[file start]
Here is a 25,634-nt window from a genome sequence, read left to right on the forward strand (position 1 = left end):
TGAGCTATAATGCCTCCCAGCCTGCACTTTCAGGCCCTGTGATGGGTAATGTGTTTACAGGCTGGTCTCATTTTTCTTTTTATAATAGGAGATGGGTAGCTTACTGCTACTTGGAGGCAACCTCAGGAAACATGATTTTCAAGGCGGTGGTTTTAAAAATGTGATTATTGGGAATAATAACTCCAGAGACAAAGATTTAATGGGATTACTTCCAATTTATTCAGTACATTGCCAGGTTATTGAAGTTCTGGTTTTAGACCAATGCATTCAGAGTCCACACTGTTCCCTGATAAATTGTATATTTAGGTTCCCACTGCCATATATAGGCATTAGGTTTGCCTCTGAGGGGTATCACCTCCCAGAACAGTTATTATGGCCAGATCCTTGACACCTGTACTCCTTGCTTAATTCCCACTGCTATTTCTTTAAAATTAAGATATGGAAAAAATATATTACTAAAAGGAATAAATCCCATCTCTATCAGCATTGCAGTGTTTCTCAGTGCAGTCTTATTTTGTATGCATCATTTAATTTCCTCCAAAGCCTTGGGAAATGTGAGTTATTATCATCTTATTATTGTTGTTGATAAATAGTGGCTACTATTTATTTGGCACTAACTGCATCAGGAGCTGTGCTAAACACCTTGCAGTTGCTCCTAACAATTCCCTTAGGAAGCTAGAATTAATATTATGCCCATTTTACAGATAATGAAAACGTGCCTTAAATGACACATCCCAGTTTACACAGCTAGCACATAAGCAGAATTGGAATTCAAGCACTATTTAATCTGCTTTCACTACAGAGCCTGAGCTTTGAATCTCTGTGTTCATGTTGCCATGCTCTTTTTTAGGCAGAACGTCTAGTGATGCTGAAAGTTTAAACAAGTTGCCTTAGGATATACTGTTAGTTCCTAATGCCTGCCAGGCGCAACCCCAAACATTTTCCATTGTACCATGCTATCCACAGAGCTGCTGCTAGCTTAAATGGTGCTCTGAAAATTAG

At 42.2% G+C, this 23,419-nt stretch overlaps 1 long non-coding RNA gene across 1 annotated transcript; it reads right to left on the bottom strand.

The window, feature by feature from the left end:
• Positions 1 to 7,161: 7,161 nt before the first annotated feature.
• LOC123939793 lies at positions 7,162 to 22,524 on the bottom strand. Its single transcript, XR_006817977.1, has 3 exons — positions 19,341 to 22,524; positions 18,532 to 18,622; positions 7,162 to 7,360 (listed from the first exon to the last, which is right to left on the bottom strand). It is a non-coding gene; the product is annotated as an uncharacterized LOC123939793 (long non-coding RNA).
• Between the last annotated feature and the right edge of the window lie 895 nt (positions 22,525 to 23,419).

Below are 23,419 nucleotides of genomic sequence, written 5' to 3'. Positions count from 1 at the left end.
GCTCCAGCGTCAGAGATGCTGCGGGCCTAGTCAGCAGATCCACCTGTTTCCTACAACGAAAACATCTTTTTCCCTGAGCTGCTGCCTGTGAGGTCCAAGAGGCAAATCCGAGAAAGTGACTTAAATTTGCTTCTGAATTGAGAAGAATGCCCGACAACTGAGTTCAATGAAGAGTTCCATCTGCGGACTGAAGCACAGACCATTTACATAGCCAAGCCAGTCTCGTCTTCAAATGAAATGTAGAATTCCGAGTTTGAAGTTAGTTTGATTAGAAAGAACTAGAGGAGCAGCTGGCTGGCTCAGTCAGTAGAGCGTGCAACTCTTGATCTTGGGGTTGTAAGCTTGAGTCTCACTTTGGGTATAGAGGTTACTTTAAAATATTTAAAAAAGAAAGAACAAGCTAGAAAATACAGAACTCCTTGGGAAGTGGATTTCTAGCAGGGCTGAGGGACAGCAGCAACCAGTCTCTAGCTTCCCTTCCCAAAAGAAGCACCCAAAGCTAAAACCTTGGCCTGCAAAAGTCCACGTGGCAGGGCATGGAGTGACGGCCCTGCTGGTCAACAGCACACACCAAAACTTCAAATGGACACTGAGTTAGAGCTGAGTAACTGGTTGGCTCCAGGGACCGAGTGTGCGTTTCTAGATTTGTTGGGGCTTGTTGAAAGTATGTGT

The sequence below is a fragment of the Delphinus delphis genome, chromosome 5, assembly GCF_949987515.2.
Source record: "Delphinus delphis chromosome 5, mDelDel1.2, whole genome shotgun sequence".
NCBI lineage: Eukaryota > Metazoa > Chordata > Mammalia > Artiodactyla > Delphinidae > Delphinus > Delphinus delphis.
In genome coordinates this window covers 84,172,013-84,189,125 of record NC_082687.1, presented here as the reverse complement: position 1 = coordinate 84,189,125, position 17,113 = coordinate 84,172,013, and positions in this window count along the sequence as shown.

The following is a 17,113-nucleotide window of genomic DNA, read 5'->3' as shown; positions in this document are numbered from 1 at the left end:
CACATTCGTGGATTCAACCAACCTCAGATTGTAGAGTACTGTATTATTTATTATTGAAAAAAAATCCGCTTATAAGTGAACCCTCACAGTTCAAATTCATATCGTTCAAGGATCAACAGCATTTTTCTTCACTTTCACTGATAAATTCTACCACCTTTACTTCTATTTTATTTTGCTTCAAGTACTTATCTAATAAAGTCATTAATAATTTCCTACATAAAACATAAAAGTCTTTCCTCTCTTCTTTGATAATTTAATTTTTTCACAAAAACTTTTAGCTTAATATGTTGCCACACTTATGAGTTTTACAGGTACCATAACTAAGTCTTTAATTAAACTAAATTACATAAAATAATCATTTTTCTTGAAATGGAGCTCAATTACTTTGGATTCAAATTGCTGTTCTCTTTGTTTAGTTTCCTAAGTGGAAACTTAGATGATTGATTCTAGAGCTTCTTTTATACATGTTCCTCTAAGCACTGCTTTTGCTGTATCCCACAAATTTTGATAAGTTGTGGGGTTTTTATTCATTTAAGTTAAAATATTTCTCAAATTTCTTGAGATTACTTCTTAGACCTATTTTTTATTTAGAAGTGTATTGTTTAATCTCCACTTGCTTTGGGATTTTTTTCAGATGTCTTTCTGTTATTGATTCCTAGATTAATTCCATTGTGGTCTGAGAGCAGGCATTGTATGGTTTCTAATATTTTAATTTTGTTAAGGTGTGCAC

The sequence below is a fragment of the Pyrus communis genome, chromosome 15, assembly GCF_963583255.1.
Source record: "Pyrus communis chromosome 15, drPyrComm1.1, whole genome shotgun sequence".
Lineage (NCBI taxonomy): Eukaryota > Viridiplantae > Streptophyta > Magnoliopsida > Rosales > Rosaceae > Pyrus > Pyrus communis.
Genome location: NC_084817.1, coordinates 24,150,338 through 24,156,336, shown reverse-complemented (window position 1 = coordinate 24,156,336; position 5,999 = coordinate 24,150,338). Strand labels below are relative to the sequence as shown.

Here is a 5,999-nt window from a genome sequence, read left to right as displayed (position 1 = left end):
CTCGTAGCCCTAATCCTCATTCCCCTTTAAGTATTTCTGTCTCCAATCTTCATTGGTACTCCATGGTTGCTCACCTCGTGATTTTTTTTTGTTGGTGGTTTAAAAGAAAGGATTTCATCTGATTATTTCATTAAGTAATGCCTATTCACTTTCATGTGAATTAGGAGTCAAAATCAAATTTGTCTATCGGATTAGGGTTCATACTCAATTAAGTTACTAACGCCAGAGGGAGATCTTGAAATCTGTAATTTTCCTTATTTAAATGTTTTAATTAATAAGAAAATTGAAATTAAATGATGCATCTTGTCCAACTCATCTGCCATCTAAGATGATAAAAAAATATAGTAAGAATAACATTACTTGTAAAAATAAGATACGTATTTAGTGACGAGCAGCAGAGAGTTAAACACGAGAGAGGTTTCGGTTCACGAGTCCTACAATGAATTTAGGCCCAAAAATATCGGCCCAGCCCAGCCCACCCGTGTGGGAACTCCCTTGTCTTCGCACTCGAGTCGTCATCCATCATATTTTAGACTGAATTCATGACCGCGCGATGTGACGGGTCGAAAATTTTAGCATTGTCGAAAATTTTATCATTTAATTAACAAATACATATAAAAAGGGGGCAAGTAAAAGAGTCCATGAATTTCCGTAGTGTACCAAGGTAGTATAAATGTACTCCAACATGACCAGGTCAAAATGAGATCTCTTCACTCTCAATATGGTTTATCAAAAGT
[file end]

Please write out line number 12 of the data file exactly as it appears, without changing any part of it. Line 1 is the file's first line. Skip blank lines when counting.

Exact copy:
NCBI lineage: Eukaryota > Metazoa > Chordata > Mammalia > Artiodactyla > Delphinidae > Delphinus > Delphinus delphis.